Nerdbot October Horror Reviews - Monster Squad "Only one way to kill a werewolf...""

October 15, 2015

    I've made adoration for 80's movies no secret. The me, that decade gave us the greatest period of creativity and originality that the world would ever see, horror or not. If you just take a look at the entire decade, it's hard to fathom so many iconic films coming out within that 10-year span. Everything from "The Empire Strikes Back" and "Return of the Jedi", to the "Back to the Future" trilogy, "A Nightmare on Elm Street", "Friday the 13th", "Terminator", "Aliens", "Gremlins", "The Goonies", I could go on and on and on about the seminal things from that decade. Going back and watching these movies, they hold up in every way. The practical special effects, the acting, the timeless quality, the fact that there was pretty much zero political correctness.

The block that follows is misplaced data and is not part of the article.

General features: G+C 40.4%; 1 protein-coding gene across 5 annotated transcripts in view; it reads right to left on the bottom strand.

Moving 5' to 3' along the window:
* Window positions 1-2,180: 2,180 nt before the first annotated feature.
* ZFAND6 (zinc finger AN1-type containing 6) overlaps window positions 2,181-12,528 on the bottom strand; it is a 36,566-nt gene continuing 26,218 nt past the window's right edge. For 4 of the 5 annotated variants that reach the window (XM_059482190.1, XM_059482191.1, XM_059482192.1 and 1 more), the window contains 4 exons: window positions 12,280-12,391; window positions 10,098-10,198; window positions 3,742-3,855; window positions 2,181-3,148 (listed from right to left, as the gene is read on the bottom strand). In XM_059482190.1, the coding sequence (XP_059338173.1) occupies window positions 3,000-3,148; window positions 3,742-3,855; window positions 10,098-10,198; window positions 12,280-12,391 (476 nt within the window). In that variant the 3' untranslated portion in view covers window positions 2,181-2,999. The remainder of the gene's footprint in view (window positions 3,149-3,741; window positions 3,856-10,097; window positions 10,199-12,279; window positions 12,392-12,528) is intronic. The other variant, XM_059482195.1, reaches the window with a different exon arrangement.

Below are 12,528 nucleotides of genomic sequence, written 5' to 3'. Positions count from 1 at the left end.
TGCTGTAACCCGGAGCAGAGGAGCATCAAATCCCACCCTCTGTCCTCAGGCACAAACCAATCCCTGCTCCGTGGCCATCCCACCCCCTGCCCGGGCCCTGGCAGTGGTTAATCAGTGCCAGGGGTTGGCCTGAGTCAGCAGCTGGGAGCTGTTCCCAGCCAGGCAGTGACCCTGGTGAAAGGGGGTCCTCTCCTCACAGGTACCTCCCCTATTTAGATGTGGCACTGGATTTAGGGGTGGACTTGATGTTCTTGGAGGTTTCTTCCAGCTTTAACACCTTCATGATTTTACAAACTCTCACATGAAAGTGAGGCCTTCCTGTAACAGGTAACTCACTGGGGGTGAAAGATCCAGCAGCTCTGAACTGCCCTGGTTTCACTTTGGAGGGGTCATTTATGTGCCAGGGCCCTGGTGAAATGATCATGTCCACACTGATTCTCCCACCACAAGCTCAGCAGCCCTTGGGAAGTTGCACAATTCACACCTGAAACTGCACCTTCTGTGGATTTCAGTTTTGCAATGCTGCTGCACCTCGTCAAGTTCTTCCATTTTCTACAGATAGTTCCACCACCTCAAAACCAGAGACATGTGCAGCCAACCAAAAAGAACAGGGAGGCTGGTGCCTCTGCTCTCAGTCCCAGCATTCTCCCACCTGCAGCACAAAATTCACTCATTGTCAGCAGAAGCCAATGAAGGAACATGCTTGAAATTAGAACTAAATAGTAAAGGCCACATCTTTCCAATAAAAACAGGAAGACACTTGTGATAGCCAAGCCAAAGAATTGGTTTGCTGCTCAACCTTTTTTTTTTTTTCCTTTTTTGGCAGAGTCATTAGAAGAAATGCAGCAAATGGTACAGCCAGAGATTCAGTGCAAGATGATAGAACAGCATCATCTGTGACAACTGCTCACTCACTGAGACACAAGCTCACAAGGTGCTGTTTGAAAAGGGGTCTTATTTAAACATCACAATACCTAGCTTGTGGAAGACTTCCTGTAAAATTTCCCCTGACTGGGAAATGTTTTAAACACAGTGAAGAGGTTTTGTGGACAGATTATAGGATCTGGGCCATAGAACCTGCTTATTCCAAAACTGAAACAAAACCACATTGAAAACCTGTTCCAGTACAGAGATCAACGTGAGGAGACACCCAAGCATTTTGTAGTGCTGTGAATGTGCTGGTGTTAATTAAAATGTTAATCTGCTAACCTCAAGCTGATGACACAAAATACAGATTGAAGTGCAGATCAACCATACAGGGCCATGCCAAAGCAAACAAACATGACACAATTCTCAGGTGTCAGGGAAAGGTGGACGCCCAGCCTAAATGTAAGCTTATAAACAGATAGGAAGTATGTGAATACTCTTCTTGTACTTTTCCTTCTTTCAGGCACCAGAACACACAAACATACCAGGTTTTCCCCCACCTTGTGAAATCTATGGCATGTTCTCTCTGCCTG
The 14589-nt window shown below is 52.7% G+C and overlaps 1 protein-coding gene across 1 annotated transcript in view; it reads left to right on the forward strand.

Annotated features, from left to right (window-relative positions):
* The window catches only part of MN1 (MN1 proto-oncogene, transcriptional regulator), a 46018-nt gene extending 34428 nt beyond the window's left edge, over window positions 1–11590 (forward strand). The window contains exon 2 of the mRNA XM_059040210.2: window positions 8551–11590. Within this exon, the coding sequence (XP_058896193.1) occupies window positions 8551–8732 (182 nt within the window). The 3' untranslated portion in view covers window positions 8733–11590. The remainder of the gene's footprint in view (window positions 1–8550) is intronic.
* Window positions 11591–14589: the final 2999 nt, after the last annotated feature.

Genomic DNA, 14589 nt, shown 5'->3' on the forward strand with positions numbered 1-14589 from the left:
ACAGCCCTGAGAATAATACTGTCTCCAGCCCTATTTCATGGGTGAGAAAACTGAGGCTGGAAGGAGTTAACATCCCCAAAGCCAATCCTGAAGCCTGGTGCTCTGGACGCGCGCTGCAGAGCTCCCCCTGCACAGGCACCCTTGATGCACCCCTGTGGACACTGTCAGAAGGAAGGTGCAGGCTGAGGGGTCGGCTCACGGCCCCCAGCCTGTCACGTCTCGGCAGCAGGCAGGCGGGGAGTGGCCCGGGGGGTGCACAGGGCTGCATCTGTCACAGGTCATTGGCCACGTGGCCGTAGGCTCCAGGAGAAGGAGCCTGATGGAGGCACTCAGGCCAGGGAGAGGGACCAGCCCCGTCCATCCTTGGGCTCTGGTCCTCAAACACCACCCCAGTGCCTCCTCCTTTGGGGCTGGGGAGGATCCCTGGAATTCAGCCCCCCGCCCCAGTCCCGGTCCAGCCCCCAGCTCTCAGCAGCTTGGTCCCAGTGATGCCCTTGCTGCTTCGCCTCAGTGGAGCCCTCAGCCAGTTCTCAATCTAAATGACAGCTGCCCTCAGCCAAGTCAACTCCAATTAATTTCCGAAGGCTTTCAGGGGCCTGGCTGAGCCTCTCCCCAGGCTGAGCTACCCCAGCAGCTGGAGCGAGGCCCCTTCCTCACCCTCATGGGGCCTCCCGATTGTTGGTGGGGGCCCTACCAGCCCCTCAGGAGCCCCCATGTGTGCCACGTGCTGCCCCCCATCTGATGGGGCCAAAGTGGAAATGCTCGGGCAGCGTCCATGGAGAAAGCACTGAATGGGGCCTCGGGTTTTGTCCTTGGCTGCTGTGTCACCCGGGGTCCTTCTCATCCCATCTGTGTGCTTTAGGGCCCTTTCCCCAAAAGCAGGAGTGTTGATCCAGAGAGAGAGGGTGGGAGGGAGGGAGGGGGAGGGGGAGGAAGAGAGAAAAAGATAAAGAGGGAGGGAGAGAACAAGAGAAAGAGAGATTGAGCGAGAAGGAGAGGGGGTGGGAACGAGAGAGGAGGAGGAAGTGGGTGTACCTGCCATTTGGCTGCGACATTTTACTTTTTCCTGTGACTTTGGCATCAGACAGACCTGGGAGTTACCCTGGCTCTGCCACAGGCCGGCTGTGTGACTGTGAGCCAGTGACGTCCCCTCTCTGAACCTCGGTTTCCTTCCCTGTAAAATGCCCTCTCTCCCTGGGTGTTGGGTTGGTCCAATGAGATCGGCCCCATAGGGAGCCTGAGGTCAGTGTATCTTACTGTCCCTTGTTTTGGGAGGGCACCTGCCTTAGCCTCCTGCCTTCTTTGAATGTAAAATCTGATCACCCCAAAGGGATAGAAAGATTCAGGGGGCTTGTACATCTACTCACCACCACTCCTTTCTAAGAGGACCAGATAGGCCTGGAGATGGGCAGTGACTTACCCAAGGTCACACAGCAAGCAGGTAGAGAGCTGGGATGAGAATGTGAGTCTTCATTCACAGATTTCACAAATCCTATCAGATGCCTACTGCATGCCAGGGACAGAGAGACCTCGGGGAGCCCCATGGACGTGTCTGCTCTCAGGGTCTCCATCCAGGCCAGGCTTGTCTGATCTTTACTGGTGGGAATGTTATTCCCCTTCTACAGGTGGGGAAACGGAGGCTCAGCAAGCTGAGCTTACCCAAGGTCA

After having spent the last several days exposing myself to very hard hitting, heavy movies, I needed to watch something of a little lighter fare, so I went back to my old standby, one of my favorite movies from the time I can remember (the movie was made the year I was born, 1986), "The Monster Squad". Wrongfully referred to usually as a "Goonies" knock off, "Monster Squad" is a movie that transcends genres, anyone from 9 to 90 can greatly enjoy it. It has so much heart, so much humor and wit, but at the same time, could possibly scare the shit out of a kid. It tells the story of a group of kids that have a club they call The Monster Squad. They have a clubhouse where they hang out, the spend all day reading comic books, arguing about how many ways you can kill a werewolf, and important things like whether Wolfman has testicles. They are such a cool group of kids, and the kind of kids that most of us can relate to. They were seen as the oddballs of society because they're nerdy, they love horror movies, the kids that constantly get picked on. Our gang even includes Pete the dog and Phoebe, the adorable little sister of Sean.